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GCN Circular 29077

Subject
GRB 201216C: VLT X-shooter spectroscopy and potential high redshift of a VHE-emitting GRB
Date
2020-12-17T22:12:41Z (3 years ago)
From
Alexander Kann at IAA-CSIC <kann@iaa.es>
J.-B. Vielfaure (APC, Paris University), L. Izzo (DARK/NBI), D. Xu 
(NAOC), S. D. Vergani (GEPI, Observatoire de Paris), D. B. Malesani (DTU 
Space), A. de Ugarte Postigo (HETH/IAA-CSIC, DARK/NBI), V. D'Elia 
(ASI/SSDC, INAF/OAR), J. P. U. Fynbo (DAWN/NBI), D. A. Kann 
(HETH/IAA-CSIC), A. J. Levan (Radboud U. Nijmegen), G. Pugliese (API, 
Univ. Amsterdam), N. R. Tanvir (Univ. Leicester), D. Burgarella (AMU, 
CNRS, CNES, LAM), and A. Rossi (INAF-OAS) report on behalf of the 
Stargate Consortium:

We obtained spectroscopic observations of the optical counterpart (Izzo 
et al., GCN #29066, Jelinek et al., GCN #29070) of the MAGIC-detected 
(Blanch et al., GCN #29075) GRB 201216C (Beardmore et al., GCN #29061, 
Malacaria et al., GCN #29073, Nadella et al., GCN #29074) with the ESO 
Very Large Telescope UT 3 (Melipal) equipped with the X-shooter 
spectrograph, covering the wavelength range 3200-22000 AA. Observations 
started at 01:30 UT on 2020-12-17, 2.38 hr after the burst, and 
consisted of 4 exposures of 600 s each.

The afterglow is well-detected in the stacked spectrum, but the 
continuum is very red. As a consequence, the S/N drops dramatically from 
the red to the blue end. We identify a doublet which we tentatively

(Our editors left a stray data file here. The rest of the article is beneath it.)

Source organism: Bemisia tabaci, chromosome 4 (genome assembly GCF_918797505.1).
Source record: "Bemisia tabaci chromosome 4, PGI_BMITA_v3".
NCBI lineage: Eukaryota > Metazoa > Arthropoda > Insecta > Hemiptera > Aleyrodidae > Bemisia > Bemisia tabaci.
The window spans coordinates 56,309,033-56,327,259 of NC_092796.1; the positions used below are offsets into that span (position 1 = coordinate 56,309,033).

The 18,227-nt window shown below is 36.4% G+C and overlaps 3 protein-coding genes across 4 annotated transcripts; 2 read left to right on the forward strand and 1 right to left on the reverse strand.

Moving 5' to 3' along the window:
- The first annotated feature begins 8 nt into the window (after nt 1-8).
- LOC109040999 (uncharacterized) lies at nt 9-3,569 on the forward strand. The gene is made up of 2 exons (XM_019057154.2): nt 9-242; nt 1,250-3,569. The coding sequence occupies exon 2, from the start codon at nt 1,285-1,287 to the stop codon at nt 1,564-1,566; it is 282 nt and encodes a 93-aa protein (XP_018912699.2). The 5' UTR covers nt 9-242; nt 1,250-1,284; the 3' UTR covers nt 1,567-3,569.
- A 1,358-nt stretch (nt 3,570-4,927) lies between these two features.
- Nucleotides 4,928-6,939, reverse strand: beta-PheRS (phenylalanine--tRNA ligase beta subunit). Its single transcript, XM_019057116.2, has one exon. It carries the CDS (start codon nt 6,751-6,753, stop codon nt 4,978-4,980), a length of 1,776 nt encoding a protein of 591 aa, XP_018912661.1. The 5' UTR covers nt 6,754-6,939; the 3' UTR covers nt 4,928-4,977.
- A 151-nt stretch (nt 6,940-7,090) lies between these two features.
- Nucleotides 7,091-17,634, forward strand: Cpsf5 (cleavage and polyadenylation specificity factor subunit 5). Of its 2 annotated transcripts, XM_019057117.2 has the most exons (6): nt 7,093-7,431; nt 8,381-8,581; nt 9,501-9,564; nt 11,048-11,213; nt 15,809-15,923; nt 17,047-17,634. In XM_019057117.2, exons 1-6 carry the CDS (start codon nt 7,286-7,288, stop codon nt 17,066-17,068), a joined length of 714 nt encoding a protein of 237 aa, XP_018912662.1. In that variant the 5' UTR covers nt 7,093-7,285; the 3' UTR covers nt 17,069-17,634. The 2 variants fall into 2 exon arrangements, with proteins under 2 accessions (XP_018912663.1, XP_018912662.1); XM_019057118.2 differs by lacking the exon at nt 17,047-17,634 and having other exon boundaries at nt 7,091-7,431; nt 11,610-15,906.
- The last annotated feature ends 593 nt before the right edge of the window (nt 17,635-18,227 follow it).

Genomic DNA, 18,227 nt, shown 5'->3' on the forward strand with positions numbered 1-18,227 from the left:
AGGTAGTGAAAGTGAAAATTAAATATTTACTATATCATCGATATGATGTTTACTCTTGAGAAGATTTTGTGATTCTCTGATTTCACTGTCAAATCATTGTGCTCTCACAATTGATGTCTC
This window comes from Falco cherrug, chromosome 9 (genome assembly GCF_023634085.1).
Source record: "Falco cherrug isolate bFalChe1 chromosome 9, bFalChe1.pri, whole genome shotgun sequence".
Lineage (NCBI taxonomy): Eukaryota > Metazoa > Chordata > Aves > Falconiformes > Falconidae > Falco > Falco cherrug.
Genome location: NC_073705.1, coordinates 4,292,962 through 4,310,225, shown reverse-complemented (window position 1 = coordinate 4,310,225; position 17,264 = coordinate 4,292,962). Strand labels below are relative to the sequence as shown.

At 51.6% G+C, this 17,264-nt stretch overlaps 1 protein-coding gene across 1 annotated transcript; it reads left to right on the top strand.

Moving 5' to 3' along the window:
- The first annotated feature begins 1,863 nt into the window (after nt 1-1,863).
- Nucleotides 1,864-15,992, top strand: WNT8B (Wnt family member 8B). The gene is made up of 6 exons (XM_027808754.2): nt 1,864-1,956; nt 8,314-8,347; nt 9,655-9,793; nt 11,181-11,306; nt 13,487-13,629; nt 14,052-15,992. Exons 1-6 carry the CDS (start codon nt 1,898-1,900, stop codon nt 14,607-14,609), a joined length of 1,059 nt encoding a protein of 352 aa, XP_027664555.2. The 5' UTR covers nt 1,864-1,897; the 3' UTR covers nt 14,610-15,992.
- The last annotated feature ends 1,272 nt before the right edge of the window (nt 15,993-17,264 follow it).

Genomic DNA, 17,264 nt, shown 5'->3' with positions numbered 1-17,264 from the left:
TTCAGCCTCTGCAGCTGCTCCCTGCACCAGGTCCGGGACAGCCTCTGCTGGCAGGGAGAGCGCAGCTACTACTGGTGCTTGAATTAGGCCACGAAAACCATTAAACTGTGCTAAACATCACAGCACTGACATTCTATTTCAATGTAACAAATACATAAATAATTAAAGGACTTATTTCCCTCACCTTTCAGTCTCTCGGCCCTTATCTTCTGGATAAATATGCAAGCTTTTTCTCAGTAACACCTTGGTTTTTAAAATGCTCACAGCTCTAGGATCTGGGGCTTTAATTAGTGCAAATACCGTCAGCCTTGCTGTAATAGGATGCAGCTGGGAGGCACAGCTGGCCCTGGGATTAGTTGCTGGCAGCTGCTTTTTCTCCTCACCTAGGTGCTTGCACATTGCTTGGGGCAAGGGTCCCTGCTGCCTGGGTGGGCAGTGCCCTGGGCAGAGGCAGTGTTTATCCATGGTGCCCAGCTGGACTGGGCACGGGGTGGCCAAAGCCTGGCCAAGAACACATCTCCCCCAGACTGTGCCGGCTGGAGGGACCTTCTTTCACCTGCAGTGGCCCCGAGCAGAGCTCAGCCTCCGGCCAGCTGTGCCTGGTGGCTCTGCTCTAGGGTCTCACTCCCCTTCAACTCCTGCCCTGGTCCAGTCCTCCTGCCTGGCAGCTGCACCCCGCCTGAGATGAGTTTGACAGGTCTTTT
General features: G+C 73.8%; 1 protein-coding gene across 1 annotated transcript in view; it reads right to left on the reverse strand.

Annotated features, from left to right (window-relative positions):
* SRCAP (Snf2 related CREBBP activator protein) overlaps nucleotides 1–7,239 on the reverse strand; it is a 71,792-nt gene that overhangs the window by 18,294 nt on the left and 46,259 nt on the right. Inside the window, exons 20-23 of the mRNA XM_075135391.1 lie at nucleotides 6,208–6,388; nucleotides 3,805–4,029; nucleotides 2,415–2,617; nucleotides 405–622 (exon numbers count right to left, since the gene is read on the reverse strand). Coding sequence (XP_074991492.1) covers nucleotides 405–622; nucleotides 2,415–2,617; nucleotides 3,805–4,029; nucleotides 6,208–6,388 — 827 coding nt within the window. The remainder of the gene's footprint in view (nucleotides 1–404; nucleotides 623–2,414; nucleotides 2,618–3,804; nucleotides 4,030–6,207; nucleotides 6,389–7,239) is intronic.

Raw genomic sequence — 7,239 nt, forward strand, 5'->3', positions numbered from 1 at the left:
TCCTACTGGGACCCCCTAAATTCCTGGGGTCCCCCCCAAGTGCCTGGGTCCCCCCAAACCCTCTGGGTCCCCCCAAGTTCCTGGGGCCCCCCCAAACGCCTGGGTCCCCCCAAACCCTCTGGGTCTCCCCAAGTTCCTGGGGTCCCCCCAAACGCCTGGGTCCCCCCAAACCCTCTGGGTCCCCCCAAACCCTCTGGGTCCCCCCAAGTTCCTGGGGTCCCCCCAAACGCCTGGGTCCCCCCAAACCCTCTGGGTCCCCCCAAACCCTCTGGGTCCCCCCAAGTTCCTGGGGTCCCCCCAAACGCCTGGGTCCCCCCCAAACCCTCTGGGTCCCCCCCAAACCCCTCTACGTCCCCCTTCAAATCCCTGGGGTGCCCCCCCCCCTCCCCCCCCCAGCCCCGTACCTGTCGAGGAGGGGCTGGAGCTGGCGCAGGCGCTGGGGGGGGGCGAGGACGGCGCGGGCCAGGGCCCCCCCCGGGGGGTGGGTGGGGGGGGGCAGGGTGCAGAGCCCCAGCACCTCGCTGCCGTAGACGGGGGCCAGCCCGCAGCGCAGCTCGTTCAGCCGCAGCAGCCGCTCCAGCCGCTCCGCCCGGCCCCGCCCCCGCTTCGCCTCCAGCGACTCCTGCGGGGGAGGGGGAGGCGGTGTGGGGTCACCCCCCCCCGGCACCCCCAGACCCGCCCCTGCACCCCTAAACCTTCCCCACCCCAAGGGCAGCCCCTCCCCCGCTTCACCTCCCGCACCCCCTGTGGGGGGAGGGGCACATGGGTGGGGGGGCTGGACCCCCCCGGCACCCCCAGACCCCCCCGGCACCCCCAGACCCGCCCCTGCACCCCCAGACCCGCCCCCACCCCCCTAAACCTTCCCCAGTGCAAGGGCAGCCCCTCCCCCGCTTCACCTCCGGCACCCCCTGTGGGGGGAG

match to Ca II H & K at z = 1.10. Unfortunately, no other lines are 
detected to confirm this value, though most of them would fall in a 
spectral region of poor S/N. We note that Ca II H&K absorption is 
uncommon in intervening absorbers, making it likely this is the actual 
redshift of the GRB, and that it does not lie at an even greater 
distance (in accordance with the VHE detection).

A redshift of z = 1.1 would place this object among the most distant 
known VHE sources. Using the Fermi GBM parameters (Malacaria et al., GCN 
#29073), we derive a an observer-frame 10-1000 keV isotropic energy 
release of E_iso = (4.71 +/- 0.16) * 10^53 erg.

Based on our grz photometry (Izzo et al., GCN 29066), we measure a 
spectral slope beta_opt = 4.1 +- 0.2 (Fnu propto nu^-beta), which is an 
unusually red value, suggesting significant extinction. This is 
confirmed by the optical-to-X-ray spectral index, beta_OX ~ 0.1 which 
indicates a very low optical/X-ray flux ratio, making this a bona fide 
dark GRB.

We acknowledge excellent support from the ESO observing staff in 
Paranal, in particular, Diego Parraguez, Bin Yang, and Zahed Wahhaj.
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